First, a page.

Intermediate Marathon Training Guide

Training Paces

As a beginner most of your running will have been at a slow steady pace, as you work primarily on building up the mileage so you can cope with the length of training that is required to do the marathon.

Now as you look to run faster you'll need to run at a variety of paces in training to work on various aspects of your fitness.

Marathon Race Pace (MRP)

For our purposes here we'll call this the speed per mile that you'd like to achieve for your next marathon (make sure your goals are realistic.

Long Slow Run

This is about time on your feet. Run this too hard and, whilst it can be a bit of a boost to confidence, it generally will leave you too tired for the rest of your weekly plan.

We suggest you run these at somewhere between 40 and 90 seconds slower than MRP.

Occasionally you'll want to run at marathon pace over a long distance. We suggest you do this is a race as preparation for the big day - maybe a half marathon or 15-20 mile race. Remember, though, that this will leave you tired for a few days, so you plan should be adjusted accordingly.

Tempo Runs

These are designed to raise the level of your lactate threshold, which means that you can run faster before you generate large levels of lactic acid, which significantly reduces performance.

The pace of these runs can vary from 5k to half marathon pace, generally 10k pace is a good guide. At Momentum Sports we often try to work on a pace about 20-30 seconds a mile quicker than MRP, which is a little slower than 10k pace.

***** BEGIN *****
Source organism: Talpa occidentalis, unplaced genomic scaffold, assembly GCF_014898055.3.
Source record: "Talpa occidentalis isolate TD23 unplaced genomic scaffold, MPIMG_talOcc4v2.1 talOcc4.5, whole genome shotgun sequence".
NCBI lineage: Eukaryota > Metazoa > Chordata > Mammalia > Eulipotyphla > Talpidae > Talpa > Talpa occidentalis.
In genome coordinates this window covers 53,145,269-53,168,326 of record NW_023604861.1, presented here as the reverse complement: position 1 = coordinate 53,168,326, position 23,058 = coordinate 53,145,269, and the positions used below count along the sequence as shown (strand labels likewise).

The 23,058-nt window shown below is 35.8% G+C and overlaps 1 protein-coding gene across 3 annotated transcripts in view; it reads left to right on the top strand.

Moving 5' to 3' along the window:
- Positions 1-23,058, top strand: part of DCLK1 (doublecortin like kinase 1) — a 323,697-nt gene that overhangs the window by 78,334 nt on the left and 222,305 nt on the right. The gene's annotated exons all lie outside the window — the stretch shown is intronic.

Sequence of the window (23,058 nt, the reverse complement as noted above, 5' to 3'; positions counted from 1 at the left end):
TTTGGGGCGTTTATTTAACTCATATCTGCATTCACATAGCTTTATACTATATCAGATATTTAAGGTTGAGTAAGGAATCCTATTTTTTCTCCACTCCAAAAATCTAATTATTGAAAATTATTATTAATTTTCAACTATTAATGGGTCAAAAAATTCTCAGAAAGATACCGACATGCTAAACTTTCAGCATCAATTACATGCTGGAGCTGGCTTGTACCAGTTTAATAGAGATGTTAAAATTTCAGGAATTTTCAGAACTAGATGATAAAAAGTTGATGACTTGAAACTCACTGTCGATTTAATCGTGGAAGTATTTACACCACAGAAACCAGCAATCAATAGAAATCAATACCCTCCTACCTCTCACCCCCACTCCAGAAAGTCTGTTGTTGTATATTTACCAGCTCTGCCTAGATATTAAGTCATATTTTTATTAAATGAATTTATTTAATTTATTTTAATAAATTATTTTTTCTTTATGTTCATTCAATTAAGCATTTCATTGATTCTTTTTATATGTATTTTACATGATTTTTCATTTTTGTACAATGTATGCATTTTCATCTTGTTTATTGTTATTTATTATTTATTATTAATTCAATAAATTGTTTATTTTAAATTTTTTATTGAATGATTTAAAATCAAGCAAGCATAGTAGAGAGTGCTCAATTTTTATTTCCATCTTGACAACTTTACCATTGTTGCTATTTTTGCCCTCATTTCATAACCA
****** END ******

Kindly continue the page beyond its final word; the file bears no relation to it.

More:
Interval Running

This can take the format of running intervals with a recovery between reps, running a fartlek session or running hill reps.

Clearly the pace of runs can realistically on be measured on the track, but the effort involved will generally be to run between 3k and 10k pace, or 30 to 60 seconds / mile quicker than MRP.

Recovery Runs

Recovery or Easy runs should be exactly that. They are there to help loosen your legs whilst adding a few extra miles. You should be running slowly for this (at least 1 min / mile slower than MRP) and probably cover no more than a third of your long slow run distance.

Some people consider these to be "junk miles" as it is not always clear why people do them. Make sure you know what you want to achieve if you do these sorts of runs.

Learn more / further reading

  1. Starting Point
  2. How far and how often should I run?
  3. Recovery
  4. Tracking your Training
  5. Eating the right food
  6. Preparation Races and Race Day
  7. What Clothing and Shoes do I need?

Remember, if this all seems a bit daunting, we can put together a schedule prepared specifically for you from our team of experienced coaches with our Online Coaching.















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